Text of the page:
2 cups (500 mL) napa cabbage, sliced thinly
1/2 cup (125 mL) VH General Tao stir-fry sauce
1/4 cup (60 mL) green onion, sliced

Spray a large pan with PAM Cooking Spray and heat over medium-high.

Add garlic, ginger, red onion, carrot and chili flakes. Cook for 3-5 minutes or until onions are soft.

Add Napa cabbage and cook an additional 3-5 minutes. Add shrimp and VH General Tao stir-fry sauce; cook 2-4 minutes until shrimps turn pink and sauce coats all the ingredients.

Garnish with green onion and serve over rice. (Editor’s note: or serve over noodles, depending on your preference.)

Bacon Wrapped Pork with Bok Choy

Serves: 4

Prep time: 5 minutes
Cook time: 35 minutes
Total time: 40 minutes

1 lb (500 gr) pork tenderloin
1 tbsp (15 mL) vegetable oil
8-10 slices bacon
8 cups (2 L) baby bok choy, sliced in half lengthwise and washed
1 bottle VH Sweet & Sour Sauce

1. Heat oven to 400˚F (200˚F); slice tenderloin into 2 pieces. Heat oil in a large sauté pan over medium-high heat and brown the pork, about 7 minutes.

2. Layer 4-5 bacon slices side by side on a cutting board; allow edges to only slightly overlap. Place one piece of pork across the bottom ends of the bacon strips; roll the bacon around the tenderloin and place the wrapped pork seam side down in a baking dish. Repeat with second piece and remaining bacon.

3. Place baking dish in oven and cook until bacon is browned and pork is cooked through, about 30 minutes. Pork should be cooked to an internal temperature of 160˚F (70C)˚.

4. Pour out leftover oil from sauté pan, add baby bok choy and 2 tbsp (30 mL) water, cover and cook on medium heat for 8 minutes. Add bottle of sweet & sour sauce and heat through, lowering heat to simmer to keep warm.

5. When pork is ready, slice and serve with bok choy and VH Sweet & Sour Sauce.

Chicken stuffed with Broccoli and Goat Cheese

Serves: 4

Prep Time: 15 minutes
Cook time: 20 minutes
Total time: 35 minutes

4 chicken breasts, skinless and boneless
1/2 cup (125 mL) plain goat cheese (cream cheese can also be used)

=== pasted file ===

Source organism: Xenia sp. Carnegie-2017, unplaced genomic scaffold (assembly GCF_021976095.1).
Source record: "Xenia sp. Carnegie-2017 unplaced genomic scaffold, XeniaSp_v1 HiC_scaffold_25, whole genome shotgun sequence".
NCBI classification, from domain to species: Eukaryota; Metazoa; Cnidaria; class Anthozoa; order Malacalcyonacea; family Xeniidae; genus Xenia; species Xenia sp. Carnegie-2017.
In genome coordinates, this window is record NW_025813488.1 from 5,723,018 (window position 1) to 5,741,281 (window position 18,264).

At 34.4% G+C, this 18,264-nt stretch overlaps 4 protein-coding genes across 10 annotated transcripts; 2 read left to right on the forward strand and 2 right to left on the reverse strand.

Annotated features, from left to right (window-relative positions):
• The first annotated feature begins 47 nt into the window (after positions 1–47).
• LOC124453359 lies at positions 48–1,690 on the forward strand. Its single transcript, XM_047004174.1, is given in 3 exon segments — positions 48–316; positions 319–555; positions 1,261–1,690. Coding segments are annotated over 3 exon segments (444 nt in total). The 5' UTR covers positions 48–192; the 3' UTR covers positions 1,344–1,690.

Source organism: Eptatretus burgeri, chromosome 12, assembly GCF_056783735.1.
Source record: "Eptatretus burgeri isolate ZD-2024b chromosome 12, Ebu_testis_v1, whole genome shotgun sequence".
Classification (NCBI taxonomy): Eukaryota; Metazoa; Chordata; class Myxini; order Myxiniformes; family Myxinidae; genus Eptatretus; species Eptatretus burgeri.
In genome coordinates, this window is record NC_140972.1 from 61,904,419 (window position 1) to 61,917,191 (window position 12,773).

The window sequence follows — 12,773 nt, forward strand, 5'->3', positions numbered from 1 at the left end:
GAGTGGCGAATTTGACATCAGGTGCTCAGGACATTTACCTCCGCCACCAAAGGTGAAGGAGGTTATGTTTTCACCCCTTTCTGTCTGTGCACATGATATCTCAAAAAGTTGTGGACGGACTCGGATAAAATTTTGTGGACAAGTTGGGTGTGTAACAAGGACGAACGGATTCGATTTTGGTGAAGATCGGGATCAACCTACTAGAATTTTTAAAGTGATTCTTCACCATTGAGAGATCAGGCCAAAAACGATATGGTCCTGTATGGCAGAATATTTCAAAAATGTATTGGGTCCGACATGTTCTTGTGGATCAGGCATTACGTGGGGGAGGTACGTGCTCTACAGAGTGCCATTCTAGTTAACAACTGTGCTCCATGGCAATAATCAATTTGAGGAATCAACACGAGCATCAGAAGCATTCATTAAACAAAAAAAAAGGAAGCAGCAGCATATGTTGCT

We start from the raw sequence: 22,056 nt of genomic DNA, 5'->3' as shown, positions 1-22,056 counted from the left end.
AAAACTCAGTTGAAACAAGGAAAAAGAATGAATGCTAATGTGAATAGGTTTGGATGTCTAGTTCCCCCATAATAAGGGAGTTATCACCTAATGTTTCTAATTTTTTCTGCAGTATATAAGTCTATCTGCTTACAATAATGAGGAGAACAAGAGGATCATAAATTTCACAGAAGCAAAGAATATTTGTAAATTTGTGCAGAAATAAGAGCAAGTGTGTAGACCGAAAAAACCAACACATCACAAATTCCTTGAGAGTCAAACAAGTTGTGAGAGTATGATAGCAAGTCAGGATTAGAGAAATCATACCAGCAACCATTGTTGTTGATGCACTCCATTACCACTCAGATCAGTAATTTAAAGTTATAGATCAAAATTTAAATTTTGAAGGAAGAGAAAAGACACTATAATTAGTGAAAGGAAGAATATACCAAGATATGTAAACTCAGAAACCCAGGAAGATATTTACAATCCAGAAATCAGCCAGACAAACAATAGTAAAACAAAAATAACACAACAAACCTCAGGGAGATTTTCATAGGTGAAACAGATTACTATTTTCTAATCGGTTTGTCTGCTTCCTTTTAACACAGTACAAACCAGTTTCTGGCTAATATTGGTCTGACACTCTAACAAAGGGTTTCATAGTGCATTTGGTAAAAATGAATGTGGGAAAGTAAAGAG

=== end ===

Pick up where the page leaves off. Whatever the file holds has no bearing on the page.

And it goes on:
2 cups (500 mL) frozen broccoli florets
2 tbsp (30 mL) vegetable oil
1 bottle VH Sweet & Sour Sauce

1. Place 1 chicken breast between 2 large pieces of plastic wrap, carefully pound chicken breast with the flat side of a meat tenderizer or rolling pin. Flatten breast to a thickness of 1/2 cm (1/4 inch), taking care not to tear the chicken. Repeat with remaining chicken breasts.

2. Place broccoli in a small glass and add just enough water to cover the florets, microwave for 4 minutes. Drain and chop finely. Stir warm broccoli into goat cheese until well combined.

3. Place 1/4 of the cheese mixture at the base of the first piece of chicken, carefully roll the meat over the cheese, tucking in the sides to enclose the cheese. Use 2-3 toothpicks to secure. Repeat with remaining 3 breasts.

4. In a large sauté pan heat oil over medium-high, brown chicken on all sides, about 7 minutes. Add sweet & sour sauce to the pan along with 1/4 cup (60 mL) water. Cover and simmer until chicken is cooked through, about 12 minutes.

5. Slice chicken and serve with sauce poured over top.

Additional recipes ideas are available online at www.vhsauces.com.

Sources: About.com, AllRecipes.com, Chow.com, TLC.com,

For more information and inspiration, see Celebrate Chinese New Year.

More flavourful inspiration:

Thai Carrot and Chicken Balls
Vietnamese Beef and Mushroom Soup
Spicy Beef, Scallion and Red Pepper Stir-Fry
Asian Sesame Salmon
Thai Green Chicken Curry with Coconut Rice